You just never know what you will dig up at Lenné. I decided to move about 80 vines with a track hoe last week as we get ready to expand the lower half of our tasting room. After it is done we will be able to enjoy a dinner indoors in the middle of December and look out at the pouring rain and blowing wind. But to do that we had to move some vines.
It is very difficult, almost painful to take a mature vine out of the ground. It has spent years sending tap roots down to sustain itself and that is no easy task in Lenné soil. But it had to be done and so we thought we could at least gather some of the root ball and transplant the older vines to the southeast corner of the vineyard. I know the soil is bad in all of the vineyard but thought it might contain more organic matter in the lower part of that corner. Boy was I wrong. We dug up nothing but compressed siltstone and sandstone rocks and I loved every minute of it.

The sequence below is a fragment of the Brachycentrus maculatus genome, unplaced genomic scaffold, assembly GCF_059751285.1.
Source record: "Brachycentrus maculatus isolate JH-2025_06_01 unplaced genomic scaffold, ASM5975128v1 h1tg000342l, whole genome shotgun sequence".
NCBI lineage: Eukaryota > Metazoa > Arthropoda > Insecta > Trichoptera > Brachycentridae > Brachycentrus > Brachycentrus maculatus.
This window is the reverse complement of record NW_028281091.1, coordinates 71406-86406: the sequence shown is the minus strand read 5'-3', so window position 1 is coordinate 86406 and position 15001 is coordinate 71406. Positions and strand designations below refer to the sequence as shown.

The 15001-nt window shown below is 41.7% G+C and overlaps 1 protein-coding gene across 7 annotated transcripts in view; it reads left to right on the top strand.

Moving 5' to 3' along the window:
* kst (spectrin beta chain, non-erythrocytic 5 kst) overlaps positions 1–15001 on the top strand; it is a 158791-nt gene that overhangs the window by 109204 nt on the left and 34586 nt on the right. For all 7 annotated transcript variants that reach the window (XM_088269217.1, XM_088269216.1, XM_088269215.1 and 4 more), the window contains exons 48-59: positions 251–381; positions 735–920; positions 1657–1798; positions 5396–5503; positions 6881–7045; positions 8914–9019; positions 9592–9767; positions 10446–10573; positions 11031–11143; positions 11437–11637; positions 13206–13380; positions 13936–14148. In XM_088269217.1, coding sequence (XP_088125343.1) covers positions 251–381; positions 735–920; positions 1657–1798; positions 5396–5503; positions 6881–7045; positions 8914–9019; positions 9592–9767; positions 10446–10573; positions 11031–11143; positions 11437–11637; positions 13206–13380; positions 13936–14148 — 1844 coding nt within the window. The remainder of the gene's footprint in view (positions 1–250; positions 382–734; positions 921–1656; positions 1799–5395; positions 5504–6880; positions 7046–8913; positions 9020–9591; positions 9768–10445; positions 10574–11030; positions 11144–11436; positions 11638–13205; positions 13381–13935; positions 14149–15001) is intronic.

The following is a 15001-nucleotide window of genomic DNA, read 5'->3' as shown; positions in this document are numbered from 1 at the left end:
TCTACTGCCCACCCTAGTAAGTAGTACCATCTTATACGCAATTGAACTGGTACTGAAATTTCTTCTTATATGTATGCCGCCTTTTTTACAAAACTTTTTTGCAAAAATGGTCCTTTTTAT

How can a plant sustain itself in this soil? Well it goes to show you how hearty grape vines are and why you need to control their vigor by planting them in poor soils. If you want a more detailed explanation of why we like our horrible soil see our trade page.
Every time I smell a Lenné wine it reminds me of a chocolate covered black cherry. Every taste of our wine settles into the back part of my mid palate and I think of all the strange things we dig up at Lenné.